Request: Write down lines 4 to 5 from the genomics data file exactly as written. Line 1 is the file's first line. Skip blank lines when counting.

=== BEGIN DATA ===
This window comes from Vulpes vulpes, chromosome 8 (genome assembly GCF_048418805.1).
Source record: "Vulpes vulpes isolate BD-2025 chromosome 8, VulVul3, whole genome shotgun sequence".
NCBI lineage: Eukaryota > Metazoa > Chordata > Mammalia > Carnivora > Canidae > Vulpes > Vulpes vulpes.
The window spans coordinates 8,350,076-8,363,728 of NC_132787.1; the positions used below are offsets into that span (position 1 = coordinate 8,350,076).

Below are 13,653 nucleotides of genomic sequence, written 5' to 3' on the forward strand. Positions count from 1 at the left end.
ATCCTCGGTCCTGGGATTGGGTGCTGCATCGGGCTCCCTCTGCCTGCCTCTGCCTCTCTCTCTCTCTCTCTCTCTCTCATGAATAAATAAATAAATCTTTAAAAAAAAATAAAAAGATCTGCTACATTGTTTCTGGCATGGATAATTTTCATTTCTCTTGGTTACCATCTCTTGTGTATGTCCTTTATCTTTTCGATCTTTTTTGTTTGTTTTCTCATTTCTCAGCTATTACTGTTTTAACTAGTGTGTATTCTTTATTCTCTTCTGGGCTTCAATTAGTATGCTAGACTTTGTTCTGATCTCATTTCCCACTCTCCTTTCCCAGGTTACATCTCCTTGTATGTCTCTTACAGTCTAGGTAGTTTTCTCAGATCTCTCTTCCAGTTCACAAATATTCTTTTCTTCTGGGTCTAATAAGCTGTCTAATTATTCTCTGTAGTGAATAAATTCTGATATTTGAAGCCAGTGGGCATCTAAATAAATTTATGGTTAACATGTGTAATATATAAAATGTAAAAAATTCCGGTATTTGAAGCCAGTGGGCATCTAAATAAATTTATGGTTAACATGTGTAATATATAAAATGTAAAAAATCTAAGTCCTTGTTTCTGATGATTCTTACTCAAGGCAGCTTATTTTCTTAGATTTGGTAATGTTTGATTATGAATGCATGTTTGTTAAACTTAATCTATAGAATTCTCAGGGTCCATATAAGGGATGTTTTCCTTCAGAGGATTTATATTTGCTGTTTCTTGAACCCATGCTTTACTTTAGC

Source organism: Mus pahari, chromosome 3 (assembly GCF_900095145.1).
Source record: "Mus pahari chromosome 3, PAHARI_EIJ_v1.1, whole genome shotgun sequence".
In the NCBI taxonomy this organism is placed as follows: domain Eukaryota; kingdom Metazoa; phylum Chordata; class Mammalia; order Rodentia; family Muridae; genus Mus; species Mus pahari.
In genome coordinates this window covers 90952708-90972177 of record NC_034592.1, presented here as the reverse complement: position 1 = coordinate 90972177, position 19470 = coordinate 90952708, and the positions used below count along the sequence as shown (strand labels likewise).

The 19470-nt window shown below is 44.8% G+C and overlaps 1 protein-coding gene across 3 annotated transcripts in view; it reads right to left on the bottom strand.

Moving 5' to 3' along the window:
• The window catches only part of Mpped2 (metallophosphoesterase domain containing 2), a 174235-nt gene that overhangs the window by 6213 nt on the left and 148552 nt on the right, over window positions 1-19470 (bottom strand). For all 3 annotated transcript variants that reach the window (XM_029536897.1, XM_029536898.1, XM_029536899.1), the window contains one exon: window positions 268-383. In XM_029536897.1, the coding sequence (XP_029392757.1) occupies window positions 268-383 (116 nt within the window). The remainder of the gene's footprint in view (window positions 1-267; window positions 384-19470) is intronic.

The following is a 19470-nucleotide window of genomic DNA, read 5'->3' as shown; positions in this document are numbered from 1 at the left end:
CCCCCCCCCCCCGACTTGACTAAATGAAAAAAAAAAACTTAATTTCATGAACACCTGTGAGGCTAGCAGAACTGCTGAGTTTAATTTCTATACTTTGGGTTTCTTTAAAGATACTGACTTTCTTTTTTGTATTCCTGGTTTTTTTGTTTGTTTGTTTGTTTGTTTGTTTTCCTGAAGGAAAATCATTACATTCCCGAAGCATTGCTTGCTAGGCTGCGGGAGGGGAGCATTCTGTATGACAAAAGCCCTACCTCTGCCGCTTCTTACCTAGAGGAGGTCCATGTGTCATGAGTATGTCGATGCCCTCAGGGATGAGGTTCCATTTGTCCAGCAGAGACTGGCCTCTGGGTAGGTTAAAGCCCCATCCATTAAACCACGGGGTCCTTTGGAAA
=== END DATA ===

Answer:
The window spans coordinates 8,350,076-8,363,728 of NC_132787.1; the positions used below are offsets into that span (position 1 = coordinate 8,350,076).

Below are 13,653 nucleotides of genomic sequence, written 5' to 3' on the forward strand. Positions count from 1 at the left end.